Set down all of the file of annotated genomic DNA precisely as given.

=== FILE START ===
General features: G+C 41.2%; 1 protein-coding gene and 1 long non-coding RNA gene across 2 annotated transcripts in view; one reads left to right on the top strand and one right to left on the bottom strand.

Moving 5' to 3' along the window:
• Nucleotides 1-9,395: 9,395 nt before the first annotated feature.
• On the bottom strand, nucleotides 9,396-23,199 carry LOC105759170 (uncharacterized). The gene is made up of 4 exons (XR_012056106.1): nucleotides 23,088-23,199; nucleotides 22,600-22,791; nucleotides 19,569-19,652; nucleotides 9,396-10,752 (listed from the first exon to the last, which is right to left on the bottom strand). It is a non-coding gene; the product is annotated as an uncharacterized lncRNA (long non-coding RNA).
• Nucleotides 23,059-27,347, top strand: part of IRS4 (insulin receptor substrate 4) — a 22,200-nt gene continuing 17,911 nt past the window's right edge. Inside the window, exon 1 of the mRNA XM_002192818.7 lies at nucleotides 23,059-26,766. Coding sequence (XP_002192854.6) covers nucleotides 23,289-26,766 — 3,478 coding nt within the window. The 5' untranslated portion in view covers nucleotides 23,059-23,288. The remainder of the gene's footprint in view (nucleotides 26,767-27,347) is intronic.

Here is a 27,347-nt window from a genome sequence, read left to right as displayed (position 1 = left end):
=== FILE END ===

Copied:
General features: G+C 41.2%; 1 protein-coding gene and 1 long non-coding RNA gene across 2 annotated transcripts in view; one reads left to right on the top strand and one right to left on the bottom strand.

Moving 5' to 3' along the window:
• Nucleotides 1-9,395: 9,395 nt before the first annotated feature.
• On the bottom strand, nucleotides 9,396-23,199 carry LOC105759170 (uncharacterized). The gene is made up of 4 exons (XR_012056106.1): nucleotides 23,088-23,199; nucleotides 22,600-22,791; nucleotides 19,569-19,652; nucleotides 9,396-10,752 (listed from the first exon to the last, which is right to left on the bottom strand). It is a non-coding gene; the product is annotated as an uncharacterized lncRNA (long non-coding RNA).
• Nucleotides 23,059-27,347, top strand: part of IRS4 (insulin receptor substrate 4) — a 22,200-nt gene continuing 17,911 nt past the window's right edge. Inside the window, exon 1 of the mRNA XM_002192818.7 lies at nucleotides 23,059-26,766. Coding sequence (XP_002192854.6) covers nucleotides 23,289-26,766 — 3,478 coding nt within the window. The 5' untranslated portion in view covers nucleotides 23,059-23,288. The remainder of the gene's footprint in view (nucleotides 26,767-27,347) is intronic.

Here is a 27,347-nt window from a genome sequence, read left to right as displayed (position 1 = left end):